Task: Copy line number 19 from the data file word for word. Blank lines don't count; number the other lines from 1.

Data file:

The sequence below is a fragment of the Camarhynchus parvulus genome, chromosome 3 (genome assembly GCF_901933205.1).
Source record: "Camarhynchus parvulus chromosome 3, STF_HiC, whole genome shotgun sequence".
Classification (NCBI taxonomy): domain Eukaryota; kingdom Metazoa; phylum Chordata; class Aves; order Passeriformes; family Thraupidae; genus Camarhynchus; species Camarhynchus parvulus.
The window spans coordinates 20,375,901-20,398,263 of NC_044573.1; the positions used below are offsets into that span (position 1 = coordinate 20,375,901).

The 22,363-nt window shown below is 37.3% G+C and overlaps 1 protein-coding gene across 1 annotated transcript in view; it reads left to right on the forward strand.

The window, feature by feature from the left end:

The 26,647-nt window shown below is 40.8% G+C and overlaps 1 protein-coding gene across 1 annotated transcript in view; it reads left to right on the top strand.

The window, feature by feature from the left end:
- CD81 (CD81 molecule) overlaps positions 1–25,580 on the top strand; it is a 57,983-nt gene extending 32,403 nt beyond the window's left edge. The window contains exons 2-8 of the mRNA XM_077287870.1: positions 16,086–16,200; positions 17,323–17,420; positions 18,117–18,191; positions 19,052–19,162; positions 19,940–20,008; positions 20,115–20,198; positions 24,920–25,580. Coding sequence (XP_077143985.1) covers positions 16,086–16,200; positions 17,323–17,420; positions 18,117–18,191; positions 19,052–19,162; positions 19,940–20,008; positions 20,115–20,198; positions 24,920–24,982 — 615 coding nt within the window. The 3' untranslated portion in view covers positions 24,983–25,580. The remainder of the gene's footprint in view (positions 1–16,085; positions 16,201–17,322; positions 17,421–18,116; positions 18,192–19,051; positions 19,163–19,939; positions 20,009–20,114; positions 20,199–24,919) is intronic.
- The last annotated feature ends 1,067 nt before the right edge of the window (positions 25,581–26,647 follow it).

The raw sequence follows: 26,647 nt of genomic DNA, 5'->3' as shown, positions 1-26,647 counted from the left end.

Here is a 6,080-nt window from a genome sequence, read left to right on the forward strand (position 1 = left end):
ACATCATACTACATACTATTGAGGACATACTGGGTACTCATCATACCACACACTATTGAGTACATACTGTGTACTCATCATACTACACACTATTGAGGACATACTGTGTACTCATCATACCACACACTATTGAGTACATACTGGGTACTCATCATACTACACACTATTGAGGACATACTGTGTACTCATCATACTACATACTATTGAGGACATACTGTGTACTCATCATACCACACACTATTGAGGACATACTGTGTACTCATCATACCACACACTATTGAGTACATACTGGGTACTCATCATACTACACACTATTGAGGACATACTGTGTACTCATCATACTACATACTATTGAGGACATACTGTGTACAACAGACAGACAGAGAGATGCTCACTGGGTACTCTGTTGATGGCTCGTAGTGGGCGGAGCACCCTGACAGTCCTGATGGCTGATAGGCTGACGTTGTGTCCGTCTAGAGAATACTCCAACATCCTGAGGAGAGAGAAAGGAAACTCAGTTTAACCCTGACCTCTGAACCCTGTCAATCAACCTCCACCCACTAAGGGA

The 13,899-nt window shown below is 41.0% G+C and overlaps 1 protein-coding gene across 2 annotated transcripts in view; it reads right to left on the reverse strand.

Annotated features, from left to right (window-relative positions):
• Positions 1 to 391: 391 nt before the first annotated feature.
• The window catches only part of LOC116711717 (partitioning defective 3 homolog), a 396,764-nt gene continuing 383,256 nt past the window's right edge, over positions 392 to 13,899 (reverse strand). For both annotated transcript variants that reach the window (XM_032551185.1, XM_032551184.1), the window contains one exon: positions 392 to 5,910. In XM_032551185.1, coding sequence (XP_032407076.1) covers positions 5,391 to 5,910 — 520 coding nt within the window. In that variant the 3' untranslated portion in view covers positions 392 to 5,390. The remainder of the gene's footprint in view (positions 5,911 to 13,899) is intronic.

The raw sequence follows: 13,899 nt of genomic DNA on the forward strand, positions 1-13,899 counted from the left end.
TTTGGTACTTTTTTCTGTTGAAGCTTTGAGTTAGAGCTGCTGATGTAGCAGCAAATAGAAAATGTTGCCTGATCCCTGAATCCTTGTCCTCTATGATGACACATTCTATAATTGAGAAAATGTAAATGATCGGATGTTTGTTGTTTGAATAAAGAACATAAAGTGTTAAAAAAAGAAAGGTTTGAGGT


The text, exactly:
TTTGGTACTTTTTTCTGTTGAAGCTTTGAGTTAGAGCTGCTGATGTAGCAGCAAATAGAAAATGTTGCCTGATCCCTGAATCCTTGTCCTCTATGATGACACATTCTATAATTGAGAAAATGTAAATGATCGGATGTTTGTTGTTTGAATAAAGAACATAAAGTGTTAAAAAAAGAAAGGTTTGAGGT